Do you know the difference between an enchilada and an entomatada? No, I didn’t either, until Lily Ramirez-Foran, owner of Picado Mexican, a boutique Mexican grocery and cookery school, explained: “An enchilada uses a good quality corn tortilla which has been dipped into a nice warm bath of a chilli sauce, then stuffed with a filling of cheese or meat and rolled or folded. It is then topped again with some more sauce.
"The word enchilada means covered in chilli. An entomatada (meaning covered in tomato), is a similar thing, however it is actually covered with tomato sauce that has been cooked with some fresh chilli. By the way, no enchilada is ever baked in Mexico. "
Ramirez-Foran makes entomatadas stuffed with St Tola cheese and onion, in a mildly hot fresh tomato and chilli sauce, topped with shredded Iceberg lettuce, creme fraiche and refried beans.
When it comes to that other Mexican favourite of Irish palates, the taco, Ramirez-Foran has come up with a version that combines crumbled black pudding, half moons of thinly sliced onion and poblano chilli (fresh in season, canned otherwise), caramelised in oil in a pan, then stuffed into a fresh tortilla (always corn, never wheat), with salsa and creme fraiche.
For additional breakfast or brunch inspiration, check out Donal Skehan’s Mexican breakfast egg taco and Domini Kemp’s breakfast tostadas. Skehan’s recipe incorporates instructions on how to make a quick, simple tomato salsa, and Kemp’s version brings a bit of ballast with the addition of crushed black beans.
[ Recipe: Mexican breakfast egg taco ]
Another delicious use for corn tortillas is as the base for a big, colourful platter of nachos, perhaps topped with salsa, avocado, chopped red onion, coriander and that essential runny orange cheese.
Ramirez-Foran's nachos (scroll down for the recipe), come topped with homemade "queso", a delicious amalgam of cheese, milk, cornflour and seasonings, melted together, as well as charred sweetcorn mixed with mayonnaise and lime. An essential ingredient is the addictive seasoning of powdered dried limes, chilli and salt. Two types of this condiment, Tajin and La Valentina, are available from Picado Mexican's online shop.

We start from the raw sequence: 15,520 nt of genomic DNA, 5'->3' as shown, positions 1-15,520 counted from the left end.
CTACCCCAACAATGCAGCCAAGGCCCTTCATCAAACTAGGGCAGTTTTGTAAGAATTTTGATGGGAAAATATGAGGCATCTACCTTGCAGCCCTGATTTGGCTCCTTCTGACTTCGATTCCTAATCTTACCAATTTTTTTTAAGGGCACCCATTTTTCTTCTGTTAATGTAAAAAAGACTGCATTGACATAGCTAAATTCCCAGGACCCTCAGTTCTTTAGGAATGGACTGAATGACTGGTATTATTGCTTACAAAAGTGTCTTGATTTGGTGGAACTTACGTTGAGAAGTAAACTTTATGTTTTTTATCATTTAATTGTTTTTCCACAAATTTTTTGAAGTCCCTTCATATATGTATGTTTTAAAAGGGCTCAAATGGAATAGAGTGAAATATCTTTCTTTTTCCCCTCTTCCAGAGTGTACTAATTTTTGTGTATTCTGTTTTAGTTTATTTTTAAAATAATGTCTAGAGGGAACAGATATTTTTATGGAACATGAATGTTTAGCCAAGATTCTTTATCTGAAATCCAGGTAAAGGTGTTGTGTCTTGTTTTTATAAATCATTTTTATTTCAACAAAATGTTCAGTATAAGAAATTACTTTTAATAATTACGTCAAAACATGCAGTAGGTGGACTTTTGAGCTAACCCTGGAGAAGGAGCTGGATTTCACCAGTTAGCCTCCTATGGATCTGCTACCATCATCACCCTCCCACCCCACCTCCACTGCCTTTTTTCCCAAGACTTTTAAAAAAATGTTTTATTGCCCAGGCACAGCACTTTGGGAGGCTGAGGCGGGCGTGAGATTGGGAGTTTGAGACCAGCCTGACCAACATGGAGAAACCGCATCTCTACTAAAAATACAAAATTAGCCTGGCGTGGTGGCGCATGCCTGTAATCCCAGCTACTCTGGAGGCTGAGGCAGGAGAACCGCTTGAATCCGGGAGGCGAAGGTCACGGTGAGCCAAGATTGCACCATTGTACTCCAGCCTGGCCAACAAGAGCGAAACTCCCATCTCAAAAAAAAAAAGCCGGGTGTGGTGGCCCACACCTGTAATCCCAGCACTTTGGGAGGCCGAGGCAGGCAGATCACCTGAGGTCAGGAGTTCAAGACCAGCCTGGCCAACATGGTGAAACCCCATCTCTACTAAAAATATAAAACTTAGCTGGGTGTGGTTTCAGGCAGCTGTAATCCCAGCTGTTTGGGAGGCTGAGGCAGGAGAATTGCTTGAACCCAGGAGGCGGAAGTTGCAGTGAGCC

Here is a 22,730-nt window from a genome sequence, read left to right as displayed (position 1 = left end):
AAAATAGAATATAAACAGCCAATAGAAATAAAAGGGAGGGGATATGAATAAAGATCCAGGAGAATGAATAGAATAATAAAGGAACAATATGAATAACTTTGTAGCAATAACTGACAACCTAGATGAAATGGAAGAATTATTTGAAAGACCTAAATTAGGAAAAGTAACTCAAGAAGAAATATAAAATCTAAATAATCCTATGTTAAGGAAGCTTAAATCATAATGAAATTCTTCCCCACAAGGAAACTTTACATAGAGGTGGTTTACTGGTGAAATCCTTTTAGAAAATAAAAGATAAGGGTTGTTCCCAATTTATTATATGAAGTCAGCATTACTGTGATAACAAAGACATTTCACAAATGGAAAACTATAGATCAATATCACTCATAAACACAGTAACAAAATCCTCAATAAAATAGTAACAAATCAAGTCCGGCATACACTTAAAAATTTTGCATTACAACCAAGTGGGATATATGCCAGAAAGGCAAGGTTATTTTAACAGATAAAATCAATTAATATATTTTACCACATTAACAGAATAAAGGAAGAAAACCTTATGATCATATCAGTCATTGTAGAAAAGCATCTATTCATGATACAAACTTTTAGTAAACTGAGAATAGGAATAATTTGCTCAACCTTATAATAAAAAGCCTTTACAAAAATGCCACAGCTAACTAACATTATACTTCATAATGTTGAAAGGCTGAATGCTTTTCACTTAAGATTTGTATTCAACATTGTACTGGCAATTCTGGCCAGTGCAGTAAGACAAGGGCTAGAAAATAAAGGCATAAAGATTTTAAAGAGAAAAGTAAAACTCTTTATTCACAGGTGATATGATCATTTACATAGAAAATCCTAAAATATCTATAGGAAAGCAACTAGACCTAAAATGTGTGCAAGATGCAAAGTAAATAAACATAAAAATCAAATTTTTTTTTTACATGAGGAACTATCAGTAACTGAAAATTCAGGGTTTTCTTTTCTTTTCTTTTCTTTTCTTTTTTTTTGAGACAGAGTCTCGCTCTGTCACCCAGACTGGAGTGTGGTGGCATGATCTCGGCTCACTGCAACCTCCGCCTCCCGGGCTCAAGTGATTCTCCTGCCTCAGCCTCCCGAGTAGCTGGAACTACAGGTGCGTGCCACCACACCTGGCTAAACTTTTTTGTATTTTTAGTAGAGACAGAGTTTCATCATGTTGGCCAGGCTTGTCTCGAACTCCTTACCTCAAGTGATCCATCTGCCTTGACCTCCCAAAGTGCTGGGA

What you won't ever find Ramirez-Foran making, or eating, is a burrito, which she considers to be a Tex-Mex or Cali-Mex invention. "But I realise that burritos are doing a great service to Mexican food in Ireland because they are introducing people to the flavours of Mexican food. They're not Mexican, but they are inspired by Mexican flavours."
Lily Ramirez-Foran’s nachos with esquites and queso
For the queso (cheese) dip:
250g good quality Cheddar cheese (or Mossfield organic cheese)
2 tsp cornflour
1 garlic clove, finely chopped
1 tomato, finely chopped
2 -3 pickled jalapenos, finely chopped
For the esquites (sweet corn):
1 tbsp sunflower oil
200g frozen corn kernels, thawed
3 tbsp mayonnaise
½ lime, juiced
Tajin chilli & lime powder, to taste
For the nachos:
200g corn tortilla chips
Fresh coriander leaves, to taste
1. Start by making your queso - cheese dip. Put the cheese, milk, cornflour and garlic in a glass bowl over a pot of simmering water to create a bain marie. Use a rubber spatula to mix all ingredients and gently melt them until it’s all smooth and runny. Add the tomato and pickled jalapenos and mix until everything is incorporated. Keep the queso warm over the bain marie while you prepare the rest.
2. Spread the tortilla chips on a baking tray or pyrex dish and heat them in a preheated oven at 180 degrees for 10 minutes.
3. Heat the oil on a large pan until it is almost smoking. Add the corn kernels and allow them to sear. Don’t over mix it. Let it sear nicely for about three to four minutes. Transfer the corn into a bowl and add the mayonnaise, lime juice and tajin. Mix everything well until it’s all incorporated.
4. Take the tortilla chips from the oven, drizzle the warm queso over the crispy chips, top with the esquites and sprinkle some coriander on top. Enjoy while they’re warm.